Border Tax, NAFTA Exit Could Hurt U.S. Auto Industry
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Border Tax, NAFTA Exit Could Hurt U.S. Auto Industry

A Boston Consulting Group study concluded that car prices, vehicle sales, supply chain decisions and industry employment all could take a hit from the proposals.

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Two proposed policy changes – imposing a border adjustment tax and withdrawing from the North American Free Trade Agreement (NAFTA)likely would fail to achieve their goal of reversing the trend of offshoring manufacturing to low-cost countries and could potentially hurt the U.S. auto industry, according to a new study by the Boston Consulting Group.

The study, commissioned by the Motor & Equipment Manufacturers Association and conducted independently by the Boston Consulting Group this spring, examined the real-world implications of a border tax and changes to NAFTA on the automotive sector.

The study concluded that car prices, vehicle sales, supply chain decisions and industry employment all could take a hit from the proposals.

“Vitality in the motor vehicle sector hinges on a globally integrated supply chain,” said Xavier Mosquet, a Detroit-based senior partner at the Boston Consulting Group and the lead author of the study. “By introducing new tariffs, a border tax and a retreat from NAFTA would greatly impede the industry’s relatively smooth and cost-effective flow of goods across borders in North America and around the world.”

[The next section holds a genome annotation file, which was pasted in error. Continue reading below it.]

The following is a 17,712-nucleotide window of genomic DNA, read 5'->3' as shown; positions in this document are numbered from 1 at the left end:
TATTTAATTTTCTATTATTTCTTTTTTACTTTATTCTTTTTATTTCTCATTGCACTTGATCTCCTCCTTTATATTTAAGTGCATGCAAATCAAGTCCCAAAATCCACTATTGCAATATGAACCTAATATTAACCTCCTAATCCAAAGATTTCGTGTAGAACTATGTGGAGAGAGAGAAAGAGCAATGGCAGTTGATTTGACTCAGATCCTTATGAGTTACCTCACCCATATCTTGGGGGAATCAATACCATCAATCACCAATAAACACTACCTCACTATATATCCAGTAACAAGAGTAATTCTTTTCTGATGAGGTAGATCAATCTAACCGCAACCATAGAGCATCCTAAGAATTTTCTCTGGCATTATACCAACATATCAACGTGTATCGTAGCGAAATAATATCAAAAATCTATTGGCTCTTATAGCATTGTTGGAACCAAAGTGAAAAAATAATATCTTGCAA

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Analyzing the implications of a 15 percent border adjustment tax on the auto industry, the study found that the U.S. automakers and suppliers would pay $34 billion in import taxes annually while realizing only $12 billion in export benefits. That translates into an average $1,000 increase in per-vehicle manufacturing costs at the top 12 OEMs selling cars in the United States.

A 20 percent border adjustment tax would add an average of $1,800 to per-vehicle production costs, according to the study.

The study found that the MSRP of a $29,693 automobile assembled and sold in the United States would increase by about $450 if a 15 percent tax were put into effect.

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To minimize the impact on their spending and hit a price point they can afford, consumers likely would forgo vehicle features such as safety and advanced driver-assist systems, the study concluded.

In place of NAFTA, some policymakers have called for tariffs on vehicles and auto parts coming into the United States from Canada and Mexico, ostensibly as a way to protect automotive-related jobs and to encourage vehicle manufacturers to build or expand plants in the United States.

However, the study found that U.S. tariffs in the range of 20 percent to 35 percent would add $16 billion to $27 billion to automotive costs in the U.S. market.

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The OEM that’s most reliant on imports would see its per-vehicle costs rise by an average of $1,100, while the OEM least dependent on imports would face an average $100 markup per vehicle, according to the Boston Consulting Group’s analysis. The subsequent reduction in supplier content could result in the loss of as many as 50,000 jobs in the U.S. supply chain.

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